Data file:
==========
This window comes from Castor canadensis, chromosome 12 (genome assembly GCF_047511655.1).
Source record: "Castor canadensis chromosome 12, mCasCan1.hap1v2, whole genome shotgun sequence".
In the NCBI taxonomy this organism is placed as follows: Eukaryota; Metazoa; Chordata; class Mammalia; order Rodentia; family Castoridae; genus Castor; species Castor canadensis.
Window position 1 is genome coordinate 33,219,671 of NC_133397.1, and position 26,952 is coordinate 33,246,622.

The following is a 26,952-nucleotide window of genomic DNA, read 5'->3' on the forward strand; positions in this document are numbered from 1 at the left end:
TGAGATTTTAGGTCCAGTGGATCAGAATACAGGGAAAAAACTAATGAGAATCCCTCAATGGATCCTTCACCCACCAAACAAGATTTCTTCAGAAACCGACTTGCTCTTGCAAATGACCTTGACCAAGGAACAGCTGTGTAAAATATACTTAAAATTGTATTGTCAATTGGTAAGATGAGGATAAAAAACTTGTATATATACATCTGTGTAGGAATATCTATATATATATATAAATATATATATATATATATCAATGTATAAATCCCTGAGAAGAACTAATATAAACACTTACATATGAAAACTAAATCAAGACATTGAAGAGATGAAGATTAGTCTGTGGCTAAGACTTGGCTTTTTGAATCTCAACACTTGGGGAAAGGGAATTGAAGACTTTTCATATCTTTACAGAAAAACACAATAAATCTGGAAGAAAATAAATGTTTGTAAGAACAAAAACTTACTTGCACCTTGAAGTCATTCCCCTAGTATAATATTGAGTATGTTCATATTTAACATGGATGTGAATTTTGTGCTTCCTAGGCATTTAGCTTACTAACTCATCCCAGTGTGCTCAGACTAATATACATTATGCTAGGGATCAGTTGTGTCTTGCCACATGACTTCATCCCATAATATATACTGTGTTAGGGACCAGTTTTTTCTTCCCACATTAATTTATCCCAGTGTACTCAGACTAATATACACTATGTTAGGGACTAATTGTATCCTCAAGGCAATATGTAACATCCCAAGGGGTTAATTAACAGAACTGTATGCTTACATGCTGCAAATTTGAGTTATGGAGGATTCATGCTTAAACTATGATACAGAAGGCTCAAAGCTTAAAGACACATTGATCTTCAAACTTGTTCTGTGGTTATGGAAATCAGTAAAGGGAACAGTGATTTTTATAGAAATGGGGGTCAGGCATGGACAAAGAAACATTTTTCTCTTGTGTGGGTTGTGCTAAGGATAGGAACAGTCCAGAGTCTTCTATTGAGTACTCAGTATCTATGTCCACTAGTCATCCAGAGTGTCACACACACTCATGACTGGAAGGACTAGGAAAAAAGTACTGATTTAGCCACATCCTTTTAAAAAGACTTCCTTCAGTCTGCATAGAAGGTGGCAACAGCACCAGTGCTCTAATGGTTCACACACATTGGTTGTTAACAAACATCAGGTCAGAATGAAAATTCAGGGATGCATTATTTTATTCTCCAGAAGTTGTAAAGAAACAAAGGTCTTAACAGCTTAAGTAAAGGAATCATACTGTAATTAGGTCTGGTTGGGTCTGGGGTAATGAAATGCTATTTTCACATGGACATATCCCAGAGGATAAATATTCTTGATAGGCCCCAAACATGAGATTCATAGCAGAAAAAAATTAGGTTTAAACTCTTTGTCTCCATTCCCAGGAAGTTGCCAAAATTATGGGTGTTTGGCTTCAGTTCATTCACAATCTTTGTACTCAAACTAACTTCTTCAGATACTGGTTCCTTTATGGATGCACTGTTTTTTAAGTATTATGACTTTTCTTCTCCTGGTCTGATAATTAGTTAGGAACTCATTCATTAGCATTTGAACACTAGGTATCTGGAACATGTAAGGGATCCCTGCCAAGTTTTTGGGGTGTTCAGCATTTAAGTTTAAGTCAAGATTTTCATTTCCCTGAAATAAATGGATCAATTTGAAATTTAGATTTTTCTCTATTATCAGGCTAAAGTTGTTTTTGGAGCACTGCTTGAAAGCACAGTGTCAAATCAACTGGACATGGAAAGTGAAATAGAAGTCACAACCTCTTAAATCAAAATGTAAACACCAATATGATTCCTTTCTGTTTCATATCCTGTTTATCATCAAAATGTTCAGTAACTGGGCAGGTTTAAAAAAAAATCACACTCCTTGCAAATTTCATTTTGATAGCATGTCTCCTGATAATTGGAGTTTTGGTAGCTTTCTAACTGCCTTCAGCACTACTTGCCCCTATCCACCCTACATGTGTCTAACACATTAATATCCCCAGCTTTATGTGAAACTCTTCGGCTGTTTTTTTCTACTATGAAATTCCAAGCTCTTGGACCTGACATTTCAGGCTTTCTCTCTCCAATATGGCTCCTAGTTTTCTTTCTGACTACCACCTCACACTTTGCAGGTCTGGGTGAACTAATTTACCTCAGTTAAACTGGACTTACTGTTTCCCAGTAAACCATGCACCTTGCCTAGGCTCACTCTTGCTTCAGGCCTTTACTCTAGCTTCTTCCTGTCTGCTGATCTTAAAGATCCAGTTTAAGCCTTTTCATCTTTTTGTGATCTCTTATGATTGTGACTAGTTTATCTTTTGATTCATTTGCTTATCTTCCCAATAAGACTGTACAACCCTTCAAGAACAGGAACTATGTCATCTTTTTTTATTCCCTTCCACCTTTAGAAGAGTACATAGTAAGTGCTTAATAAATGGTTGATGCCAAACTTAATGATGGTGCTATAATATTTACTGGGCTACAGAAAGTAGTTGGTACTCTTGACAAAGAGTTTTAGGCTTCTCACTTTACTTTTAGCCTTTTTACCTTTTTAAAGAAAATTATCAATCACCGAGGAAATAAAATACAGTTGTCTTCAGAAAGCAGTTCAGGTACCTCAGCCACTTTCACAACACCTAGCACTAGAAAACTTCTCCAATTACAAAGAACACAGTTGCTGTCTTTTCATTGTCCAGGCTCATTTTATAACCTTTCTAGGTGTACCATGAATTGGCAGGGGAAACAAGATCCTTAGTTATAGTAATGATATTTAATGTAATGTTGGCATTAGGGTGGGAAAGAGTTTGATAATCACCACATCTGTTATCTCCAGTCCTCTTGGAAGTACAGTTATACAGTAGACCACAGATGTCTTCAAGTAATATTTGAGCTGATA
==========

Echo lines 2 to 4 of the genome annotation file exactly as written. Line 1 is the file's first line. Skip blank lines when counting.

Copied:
Source record: "Castor canadensis chromosome 12, mCasCan1.hap1v2, whole genome shotgun sequence".
In the NCBI taxonomy this organism is placed as follows: Eukaryota; Metazoa; Chordata; class Mammalia; order Rodentia; family Castoridae; genus Castor; species Castor canadensis.
Window position 1 is genome coordinate 33,219,671 of NC_133397.1, and position 26,952 is coordinate 33,246,622.